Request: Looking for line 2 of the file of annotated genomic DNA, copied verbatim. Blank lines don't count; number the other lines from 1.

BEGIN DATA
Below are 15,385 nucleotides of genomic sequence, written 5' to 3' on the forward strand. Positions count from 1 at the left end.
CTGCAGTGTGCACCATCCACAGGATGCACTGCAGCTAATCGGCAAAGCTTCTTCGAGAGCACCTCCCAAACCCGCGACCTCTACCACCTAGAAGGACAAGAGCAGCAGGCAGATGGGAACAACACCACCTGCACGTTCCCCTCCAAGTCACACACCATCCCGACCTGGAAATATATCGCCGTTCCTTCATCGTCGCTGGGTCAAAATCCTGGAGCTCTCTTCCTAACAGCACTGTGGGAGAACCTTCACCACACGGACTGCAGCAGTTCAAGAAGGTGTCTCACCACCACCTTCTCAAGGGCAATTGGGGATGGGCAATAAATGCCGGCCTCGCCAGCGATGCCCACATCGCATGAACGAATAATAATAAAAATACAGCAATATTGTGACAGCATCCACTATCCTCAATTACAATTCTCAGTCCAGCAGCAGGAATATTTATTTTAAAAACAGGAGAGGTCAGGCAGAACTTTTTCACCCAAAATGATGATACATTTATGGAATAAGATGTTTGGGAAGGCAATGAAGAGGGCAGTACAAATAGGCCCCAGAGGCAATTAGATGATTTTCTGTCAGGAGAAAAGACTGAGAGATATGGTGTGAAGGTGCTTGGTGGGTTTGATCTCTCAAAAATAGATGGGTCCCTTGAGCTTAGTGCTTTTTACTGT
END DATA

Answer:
CTGCAGTGTGCACCATCCACAGGATGCACTGCAGCTAATCGGCAAAGCTTCTTCGAGAGCACCTCCCAAACCCGCGACCTCTACCACCTAGAAGGACAAGAGCAGCAGGCAGATGGGAACAACACCACCTGCACGTTCCCCTCCAAGTCACACACCATCCCGACCTGGAAATATATCGCCGTTCCTTCATCGTCGCTGGGTCAAAATCCTGGAGCTCTCTTCCTAACAGCACTGTGGGAGAACCTTCACCACACGGACTGCAGCAGTTCAAGAAGGTGTCTCACCACCACCTTCTCAAGGGCAATTGGGGATGGGCAATAAATGCCGGCCTCGCCAGCGATGCCCACATCGCATGAACGAATAATAATAAAAATACAGCAATATTGTGACAGCATCCACTATCCTCAATTACAATTCTCAGTCCAGCAGCAGGAATATTTATTTTAAAAACAGGAGAGGTCAGGCAGAACTTTTTCACCCAAAATGATGATACATTTATGGAATAAGATGTTTGGGAAGGCAATGAAGAGGGCAGTACAAATAGGCCCCAGAGGCAATTAGATGATTTTCTGTCAGGAGAAAAGACTGAGAGATATGGTGTGAAGGTGCTTGGTGGGTTTGATCTCTCAAAAATAGATGGGTCCCTTGAGCTTAGTGCTTTTTACTGT